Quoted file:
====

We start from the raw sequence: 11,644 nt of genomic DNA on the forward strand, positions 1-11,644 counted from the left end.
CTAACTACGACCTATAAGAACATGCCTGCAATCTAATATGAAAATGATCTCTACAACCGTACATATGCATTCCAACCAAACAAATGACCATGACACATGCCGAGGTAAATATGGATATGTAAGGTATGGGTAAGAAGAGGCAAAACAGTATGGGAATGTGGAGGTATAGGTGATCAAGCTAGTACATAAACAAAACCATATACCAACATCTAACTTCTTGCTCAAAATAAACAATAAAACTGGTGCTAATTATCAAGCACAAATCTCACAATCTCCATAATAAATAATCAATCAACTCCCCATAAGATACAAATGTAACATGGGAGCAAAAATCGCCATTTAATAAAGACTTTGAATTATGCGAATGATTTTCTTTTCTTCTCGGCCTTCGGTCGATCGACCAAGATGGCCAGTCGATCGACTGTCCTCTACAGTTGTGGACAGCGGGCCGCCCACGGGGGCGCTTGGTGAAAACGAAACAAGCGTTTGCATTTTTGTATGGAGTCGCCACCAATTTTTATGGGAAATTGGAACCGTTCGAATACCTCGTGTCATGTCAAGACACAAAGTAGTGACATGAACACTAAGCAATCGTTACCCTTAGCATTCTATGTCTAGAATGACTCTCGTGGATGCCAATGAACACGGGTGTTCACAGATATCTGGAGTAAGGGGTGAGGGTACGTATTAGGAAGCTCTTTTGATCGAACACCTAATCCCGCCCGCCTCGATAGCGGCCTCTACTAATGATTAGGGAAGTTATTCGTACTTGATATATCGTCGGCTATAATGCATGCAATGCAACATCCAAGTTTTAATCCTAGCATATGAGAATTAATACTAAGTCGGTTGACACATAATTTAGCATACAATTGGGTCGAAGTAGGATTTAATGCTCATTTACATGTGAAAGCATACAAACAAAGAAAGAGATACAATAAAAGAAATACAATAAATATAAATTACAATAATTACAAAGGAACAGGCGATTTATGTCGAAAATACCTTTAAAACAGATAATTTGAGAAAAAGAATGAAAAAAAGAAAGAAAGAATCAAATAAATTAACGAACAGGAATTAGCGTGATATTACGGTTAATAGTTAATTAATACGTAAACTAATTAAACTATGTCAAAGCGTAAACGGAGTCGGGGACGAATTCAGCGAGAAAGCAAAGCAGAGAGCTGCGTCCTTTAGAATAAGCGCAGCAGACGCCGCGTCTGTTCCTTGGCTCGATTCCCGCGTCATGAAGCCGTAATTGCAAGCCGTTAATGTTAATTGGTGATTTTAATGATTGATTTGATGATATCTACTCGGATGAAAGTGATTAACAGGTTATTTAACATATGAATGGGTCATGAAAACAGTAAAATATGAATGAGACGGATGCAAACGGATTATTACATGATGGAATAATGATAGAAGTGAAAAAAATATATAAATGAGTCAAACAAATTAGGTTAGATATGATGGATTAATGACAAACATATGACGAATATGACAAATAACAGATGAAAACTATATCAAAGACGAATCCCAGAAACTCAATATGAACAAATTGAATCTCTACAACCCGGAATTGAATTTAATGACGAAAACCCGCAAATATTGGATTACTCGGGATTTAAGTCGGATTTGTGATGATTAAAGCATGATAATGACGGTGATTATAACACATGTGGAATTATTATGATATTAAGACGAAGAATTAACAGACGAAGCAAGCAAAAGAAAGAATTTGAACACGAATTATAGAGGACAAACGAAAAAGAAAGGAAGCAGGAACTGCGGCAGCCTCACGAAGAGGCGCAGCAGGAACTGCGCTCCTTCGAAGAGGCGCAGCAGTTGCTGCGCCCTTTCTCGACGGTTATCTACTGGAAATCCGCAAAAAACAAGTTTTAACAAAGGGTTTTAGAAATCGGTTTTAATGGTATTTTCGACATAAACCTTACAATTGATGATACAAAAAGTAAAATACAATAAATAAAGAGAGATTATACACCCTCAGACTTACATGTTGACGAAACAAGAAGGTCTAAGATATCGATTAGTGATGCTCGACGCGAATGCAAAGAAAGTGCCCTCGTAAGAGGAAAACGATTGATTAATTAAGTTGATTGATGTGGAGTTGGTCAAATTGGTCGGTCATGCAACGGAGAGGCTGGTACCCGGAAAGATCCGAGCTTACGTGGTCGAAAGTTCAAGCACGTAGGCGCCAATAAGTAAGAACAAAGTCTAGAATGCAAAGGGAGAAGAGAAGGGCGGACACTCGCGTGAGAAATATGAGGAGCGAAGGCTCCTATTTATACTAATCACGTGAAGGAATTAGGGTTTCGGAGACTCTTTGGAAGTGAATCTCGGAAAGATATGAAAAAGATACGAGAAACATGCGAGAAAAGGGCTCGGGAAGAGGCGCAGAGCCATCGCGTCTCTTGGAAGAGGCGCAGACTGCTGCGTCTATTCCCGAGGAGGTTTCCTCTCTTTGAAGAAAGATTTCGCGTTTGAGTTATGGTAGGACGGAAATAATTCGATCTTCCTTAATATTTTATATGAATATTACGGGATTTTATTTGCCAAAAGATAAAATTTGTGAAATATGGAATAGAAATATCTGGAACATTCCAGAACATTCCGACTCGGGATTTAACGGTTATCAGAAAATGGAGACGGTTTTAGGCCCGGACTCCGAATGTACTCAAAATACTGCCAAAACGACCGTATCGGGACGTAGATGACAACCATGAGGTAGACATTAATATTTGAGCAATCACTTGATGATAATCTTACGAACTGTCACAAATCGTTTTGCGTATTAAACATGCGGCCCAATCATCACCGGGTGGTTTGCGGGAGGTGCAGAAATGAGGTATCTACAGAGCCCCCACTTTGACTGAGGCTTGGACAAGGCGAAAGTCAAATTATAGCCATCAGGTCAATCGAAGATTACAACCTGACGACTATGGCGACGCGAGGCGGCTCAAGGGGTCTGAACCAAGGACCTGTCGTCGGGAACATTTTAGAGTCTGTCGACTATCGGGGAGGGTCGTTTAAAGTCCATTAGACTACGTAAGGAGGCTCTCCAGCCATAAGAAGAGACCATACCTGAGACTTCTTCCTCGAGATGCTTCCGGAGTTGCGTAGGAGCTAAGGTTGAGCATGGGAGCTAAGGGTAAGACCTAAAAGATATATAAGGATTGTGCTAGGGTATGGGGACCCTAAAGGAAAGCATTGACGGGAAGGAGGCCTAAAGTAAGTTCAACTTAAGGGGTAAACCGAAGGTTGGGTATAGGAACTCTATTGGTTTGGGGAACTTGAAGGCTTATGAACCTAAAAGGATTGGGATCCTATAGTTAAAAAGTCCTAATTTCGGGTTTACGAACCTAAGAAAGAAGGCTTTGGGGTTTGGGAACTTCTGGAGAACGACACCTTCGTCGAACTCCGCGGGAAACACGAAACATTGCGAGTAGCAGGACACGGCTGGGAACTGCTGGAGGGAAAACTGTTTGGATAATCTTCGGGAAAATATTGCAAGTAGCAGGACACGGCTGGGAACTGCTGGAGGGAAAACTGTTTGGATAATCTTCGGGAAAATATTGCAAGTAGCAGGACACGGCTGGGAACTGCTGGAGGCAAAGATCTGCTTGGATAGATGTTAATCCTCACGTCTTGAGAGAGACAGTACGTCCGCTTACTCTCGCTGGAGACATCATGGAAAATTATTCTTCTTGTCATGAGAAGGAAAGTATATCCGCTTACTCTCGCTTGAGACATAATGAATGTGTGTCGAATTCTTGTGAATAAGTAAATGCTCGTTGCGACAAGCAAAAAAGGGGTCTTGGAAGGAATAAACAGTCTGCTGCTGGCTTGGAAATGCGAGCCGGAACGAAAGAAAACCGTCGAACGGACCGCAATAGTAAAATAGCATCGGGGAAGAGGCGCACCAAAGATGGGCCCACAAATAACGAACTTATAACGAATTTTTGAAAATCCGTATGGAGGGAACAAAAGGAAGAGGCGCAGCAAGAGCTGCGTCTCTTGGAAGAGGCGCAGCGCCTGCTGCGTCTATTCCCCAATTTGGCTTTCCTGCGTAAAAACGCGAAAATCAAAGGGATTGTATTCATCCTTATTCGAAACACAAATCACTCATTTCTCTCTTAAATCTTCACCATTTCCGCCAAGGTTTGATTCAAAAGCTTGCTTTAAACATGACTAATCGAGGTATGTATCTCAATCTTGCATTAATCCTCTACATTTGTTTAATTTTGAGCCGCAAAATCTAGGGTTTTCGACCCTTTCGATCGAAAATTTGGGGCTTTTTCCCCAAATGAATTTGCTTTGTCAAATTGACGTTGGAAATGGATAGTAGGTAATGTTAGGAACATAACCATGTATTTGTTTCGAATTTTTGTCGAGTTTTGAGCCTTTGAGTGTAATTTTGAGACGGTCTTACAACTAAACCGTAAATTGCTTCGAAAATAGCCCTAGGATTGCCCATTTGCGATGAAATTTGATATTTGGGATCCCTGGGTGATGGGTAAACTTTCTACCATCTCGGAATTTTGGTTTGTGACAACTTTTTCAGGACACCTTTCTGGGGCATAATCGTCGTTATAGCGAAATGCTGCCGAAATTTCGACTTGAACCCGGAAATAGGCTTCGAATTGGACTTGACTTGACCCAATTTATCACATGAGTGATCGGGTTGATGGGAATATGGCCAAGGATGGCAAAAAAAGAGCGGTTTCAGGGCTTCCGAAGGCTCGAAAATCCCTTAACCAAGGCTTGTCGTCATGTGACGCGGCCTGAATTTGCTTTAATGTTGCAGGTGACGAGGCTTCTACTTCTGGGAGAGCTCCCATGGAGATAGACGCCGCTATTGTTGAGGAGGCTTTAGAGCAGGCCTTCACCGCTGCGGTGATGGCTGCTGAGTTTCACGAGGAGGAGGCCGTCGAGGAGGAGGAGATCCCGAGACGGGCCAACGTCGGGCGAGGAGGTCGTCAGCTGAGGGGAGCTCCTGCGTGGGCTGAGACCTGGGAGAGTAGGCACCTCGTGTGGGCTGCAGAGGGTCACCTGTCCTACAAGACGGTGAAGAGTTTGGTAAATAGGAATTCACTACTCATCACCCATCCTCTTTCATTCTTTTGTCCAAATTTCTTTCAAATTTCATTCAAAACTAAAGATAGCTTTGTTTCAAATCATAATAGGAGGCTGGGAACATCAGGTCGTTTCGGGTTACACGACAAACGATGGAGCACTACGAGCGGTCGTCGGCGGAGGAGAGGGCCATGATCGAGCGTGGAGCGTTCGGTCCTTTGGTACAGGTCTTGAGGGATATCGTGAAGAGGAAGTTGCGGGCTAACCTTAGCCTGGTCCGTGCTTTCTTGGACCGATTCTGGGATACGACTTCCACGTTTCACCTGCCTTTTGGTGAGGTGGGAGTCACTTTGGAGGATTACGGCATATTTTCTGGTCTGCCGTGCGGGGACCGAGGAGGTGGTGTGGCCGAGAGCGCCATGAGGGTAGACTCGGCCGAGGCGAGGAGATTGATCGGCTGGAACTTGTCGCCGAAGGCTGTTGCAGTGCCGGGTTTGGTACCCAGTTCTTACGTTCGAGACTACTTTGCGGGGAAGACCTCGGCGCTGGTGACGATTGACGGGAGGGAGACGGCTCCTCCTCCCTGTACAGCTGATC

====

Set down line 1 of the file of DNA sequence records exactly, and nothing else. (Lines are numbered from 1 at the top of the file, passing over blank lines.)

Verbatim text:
We start from the raw sequence: 11,644 nt of genomic DNA on the forward strand, positions 1-11,644 counted from the left end.